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Thread: Another Look at the Foramen Magnum in Bipedal Mammals

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    Senior Member Catterick's Avatar
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    Another Look at the Foramen Magnum in Bipedal Mammals

    Unrelated bipedal mammals such as humans, kangaroos, springhares and jerboas have a more forward-positioned foramen magnum than their quadrupedal relatives. So it is a predictor of an upright posture in human ancestors.

    A more anteriorly positioned foramen magnum evolved in concert with bipedalism at least four times within Mammalia: once in macropodid marsupials, once in heteromyid rodents, once in dipodid rodents, and once in hominoid primates. Here, we expand upon previous research on the factors influencing mammalian foramen magnum position (FMP) and angle with four new analyses. First, we quantify FMP using a metric (basioccipital ratio) not previously examined in a broad comparative sample of mammals. Second, we evaluate the potential influence of relative brain size on both FMP and foramen magnum angle (FMA). Third, we assess FMP in an additional rodent clade (Anomaluroidea) containing bipedal springhares (Pedetes spp.) and gliding/quadrupedal anomalures (Anomalurus spp.). Fourth, we determine the relationship between measures of FMP and FMA in extant hominoids and an expanded mammalian sample. Our results indicate that bipedal/orthograde mammals have shorter basioccipitals than their quadrupedal/non-orthograde relatives. Brain size alone has no discernible effect on FMP or FMA. Brain size relative to palate size has a weak influence on FMP in some clades, but effects are not evident in all metrics of FMP and are inconsistent among clades. Among anomaluroids, bipedal Pedetes exhibits a more anterior FMP than gliding/quadrupedal Anomalurus. The relationship between FMA and FMP in hominoids depends on the metric chosen for quantifying FMP, and if modern humans are included in the sample. However, the relationship between FMA and FMP is nonexistent or weak across rodents, marsupials, and, to a lesser extent, strepsirrhine primates. These results provide further evidence that bipedal mammals tend to have more anteriorly positioned foramina magna than their quadrupedal close relatives. Our findings also suggest that the evolution of FMP and FMA in hominins may not be closely coupled.
    http://www.sciencedirect.com/science...47248417300507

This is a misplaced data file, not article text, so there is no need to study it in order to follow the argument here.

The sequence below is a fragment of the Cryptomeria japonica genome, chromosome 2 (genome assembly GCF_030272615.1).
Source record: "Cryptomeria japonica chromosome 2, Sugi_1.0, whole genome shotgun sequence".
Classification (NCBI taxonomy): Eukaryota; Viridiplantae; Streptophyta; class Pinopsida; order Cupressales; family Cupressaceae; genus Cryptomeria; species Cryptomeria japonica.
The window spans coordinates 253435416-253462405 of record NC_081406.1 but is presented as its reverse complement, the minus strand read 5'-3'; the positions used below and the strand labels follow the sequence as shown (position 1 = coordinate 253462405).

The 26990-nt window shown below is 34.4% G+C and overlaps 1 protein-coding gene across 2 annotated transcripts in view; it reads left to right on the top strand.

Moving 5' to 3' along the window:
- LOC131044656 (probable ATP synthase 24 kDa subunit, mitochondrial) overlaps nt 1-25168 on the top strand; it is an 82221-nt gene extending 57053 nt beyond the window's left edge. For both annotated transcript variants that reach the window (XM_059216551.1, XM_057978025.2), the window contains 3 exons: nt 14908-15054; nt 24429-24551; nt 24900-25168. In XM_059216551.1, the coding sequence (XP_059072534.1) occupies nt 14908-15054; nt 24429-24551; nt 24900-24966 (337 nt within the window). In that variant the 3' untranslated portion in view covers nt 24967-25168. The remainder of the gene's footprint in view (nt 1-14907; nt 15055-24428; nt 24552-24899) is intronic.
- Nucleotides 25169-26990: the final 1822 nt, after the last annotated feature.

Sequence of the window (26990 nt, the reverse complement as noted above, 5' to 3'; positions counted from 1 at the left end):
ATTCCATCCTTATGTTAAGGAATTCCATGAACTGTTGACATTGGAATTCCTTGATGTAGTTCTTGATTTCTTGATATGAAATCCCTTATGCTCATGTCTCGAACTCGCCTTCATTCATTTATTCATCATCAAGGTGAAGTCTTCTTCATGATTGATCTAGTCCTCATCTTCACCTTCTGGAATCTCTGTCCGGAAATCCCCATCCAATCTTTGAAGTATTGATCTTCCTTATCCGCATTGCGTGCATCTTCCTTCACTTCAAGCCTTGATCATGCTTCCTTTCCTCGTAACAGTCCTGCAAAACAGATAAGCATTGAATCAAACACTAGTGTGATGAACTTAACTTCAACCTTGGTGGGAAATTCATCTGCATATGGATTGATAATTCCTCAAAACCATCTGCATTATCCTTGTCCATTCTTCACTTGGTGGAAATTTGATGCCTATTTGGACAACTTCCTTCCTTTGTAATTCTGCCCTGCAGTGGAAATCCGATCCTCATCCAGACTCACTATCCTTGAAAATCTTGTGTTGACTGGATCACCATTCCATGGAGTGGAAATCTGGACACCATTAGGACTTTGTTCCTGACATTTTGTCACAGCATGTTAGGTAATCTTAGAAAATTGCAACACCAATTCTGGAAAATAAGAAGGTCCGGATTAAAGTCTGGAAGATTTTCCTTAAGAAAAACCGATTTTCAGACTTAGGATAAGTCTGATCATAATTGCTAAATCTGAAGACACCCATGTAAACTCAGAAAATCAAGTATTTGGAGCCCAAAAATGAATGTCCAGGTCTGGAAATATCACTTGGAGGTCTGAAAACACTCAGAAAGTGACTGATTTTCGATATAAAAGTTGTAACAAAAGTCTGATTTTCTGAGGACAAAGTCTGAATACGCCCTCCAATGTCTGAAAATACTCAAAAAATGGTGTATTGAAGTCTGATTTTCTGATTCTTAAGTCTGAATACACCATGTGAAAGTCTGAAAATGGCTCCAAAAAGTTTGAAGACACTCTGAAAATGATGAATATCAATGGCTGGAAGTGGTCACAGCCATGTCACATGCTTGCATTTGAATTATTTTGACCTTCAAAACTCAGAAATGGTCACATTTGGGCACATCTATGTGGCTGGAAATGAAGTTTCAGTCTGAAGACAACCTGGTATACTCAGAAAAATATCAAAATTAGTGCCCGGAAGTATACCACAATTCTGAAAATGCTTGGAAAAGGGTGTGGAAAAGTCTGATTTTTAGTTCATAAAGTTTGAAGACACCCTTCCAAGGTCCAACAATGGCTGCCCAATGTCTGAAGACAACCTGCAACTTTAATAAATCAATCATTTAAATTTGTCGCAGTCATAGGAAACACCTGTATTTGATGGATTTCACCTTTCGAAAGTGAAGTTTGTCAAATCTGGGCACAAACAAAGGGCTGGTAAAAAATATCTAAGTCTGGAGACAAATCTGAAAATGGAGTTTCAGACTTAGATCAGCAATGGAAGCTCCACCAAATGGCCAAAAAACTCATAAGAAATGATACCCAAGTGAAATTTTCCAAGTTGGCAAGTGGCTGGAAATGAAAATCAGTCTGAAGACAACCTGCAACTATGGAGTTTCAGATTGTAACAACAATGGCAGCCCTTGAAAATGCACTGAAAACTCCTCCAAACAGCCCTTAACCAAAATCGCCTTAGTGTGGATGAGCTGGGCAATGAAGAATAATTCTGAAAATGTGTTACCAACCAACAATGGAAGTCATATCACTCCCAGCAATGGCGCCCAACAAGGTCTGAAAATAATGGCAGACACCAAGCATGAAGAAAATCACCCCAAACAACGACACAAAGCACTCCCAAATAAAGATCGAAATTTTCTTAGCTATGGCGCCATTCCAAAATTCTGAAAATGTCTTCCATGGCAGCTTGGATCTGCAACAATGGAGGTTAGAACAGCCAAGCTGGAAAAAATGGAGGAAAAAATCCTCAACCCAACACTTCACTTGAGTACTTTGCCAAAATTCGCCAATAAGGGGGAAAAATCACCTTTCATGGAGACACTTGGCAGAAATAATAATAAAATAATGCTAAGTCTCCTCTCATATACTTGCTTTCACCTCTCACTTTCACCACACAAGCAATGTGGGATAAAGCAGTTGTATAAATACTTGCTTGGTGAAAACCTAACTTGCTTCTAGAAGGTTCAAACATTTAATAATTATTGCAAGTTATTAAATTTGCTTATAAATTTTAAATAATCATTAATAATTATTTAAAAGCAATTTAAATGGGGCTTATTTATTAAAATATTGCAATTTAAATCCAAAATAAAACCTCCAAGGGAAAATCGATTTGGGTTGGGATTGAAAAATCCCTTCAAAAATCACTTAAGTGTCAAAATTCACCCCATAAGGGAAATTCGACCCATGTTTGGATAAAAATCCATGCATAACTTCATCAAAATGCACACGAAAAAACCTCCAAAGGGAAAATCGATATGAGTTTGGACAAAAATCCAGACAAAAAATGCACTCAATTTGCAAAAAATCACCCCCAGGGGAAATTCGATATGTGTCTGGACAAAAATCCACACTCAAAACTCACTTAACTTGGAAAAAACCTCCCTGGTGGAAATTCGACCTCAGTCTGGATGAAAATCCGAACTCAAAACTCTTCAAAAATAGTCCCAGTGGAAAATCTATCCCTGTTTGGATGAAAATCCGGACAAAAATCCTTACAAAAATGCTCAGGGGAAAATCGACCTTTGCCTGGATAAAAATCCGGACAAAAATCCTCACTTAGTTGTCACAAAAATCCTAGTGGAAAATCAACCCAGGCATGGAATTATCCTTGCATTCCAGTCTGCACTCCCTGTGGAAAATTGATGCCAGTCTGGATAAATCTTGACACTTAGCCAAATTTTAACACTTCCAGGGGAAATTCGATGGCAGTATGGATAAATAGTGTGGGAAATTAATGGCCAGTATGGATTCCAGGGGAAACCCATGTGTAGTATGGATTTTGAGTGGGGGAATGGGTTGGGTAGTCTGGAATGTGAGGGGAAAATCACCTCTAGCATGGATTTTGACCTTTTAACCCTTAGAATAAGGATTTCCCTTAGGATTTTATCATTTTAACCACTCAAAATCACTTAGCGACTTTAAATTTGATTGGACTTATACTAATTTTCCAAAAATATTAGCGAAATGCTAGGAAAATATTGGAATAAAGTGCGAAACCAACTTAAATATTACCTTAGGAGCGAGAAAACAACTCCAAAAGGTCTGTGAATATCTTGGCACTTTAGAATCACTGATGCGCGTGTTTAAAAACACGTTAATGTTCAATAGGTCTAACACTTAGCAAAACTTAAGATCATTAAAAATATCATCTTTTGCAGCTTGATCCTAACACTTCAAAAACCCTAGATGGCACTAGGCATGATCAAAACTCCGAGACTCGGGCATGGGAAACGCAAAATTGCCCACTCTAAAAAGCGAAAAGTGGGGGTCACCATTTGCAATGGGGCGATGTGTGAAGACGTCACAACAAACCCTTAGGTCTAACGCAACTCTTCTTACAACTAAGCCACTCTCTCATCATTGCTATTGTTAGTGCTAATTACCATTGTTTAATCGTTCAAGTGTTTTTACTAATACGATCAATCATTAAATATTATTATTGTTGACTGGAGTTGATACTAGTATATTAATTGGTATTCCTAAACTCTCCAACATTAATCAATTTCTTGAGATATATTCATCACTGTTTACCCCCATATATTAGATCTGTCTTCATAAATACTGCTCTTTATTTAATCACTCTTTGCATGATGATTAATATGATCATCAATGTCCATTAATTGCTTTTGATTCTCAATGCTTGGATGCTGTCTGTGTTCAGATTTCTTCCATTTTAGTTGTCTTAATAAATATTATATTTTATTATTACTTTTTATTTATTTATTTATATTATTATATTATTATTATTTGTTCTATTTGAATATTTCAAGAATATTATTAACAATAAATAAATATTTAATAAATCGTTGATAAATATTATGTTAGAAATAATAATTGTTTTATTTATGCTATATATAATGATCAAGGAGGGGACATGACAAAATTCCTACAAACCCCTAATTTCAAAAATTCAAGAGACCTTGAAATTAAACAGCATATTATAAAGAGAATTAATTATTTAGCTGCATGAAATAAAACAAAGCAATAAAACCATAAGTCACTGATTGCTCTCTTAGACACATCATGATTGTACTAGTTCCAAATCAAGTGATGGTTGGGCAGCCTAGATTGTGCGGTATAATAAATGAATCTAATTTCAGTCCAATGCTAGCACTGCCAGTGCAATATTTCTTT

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    Senior Member Catterick's Avatar
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    The FM is relevant in the story of the Tuang child. Dart's claims were initially treated with skepticism because chimpanzees also have a human-like FM in childhood. This was not just because of Piltdown which was not as uncritically accepted as you might think - in fact Solly Zuckerman had employed biometrics to try and prove his point. I do wonder exactly how neoteny fits into this and if the human-chimp-gorilla LCA was bipedal. Ususlly bonobos get mentioned though their limb proportions resemble the quadropedal ground monkeys as well as hominins.

    There is no unequivocal knuckle walking in any hominin though some of them (even H. naledi) show signs of arboreal adaptations in the forearm. Whereas Homo and Ardipithecus are/were pronograde on all fours like monkeys and Proconsul. Pan and Gorilla have different adaptations enabling knuckle walking ie. it evolved twice. Orangs are specialised in their own "four handed" direction with arm movements involving lots of reaching out to bridge gaps between branches. (Incidentally so were australopithecine upper bodies). Gibbons are also specialised specifically to arm swinging. Fossil apes are likewise dissimilar to one another in this regard.

    I don't know; its easy to see a direct line of hands and wrists from platyrrhine and catarrhine monkeys through pronograde basal apes like Proconsul through to Ardipithecus and then conservative Homo. All living apes might be specialised but at each node a pronograde quadroped, or maybe a primitive biped at the pan-homo-gorilla node. If the chimp-gorilla-human LCA was quadropedal maybe bonobos lean backwatds but why then do they need knuckle walking if papionins don't? Then the bipedalism of Lucy was too divergent from ours to be our ancestor: what was our shared ancestor like? Certainly upright but in what way - a vertical clinger?

    In tetrapods adaptations for browsing may resemble those for climbing: compare the claws of ornithomimids to those if tree sloths or the "thumbs" of giant pandas to the wrist structures of some arboreal mammals. The combination of hooked fingers and bipedism suggests browsing and also knuckle walking in quadropeds evolved to protect the fingers necessary for feeding (compare the great apes to anteaters). In gibbons and spider monkeys bipedalism achieves the same but most fossil Homo do not have hooked digits.

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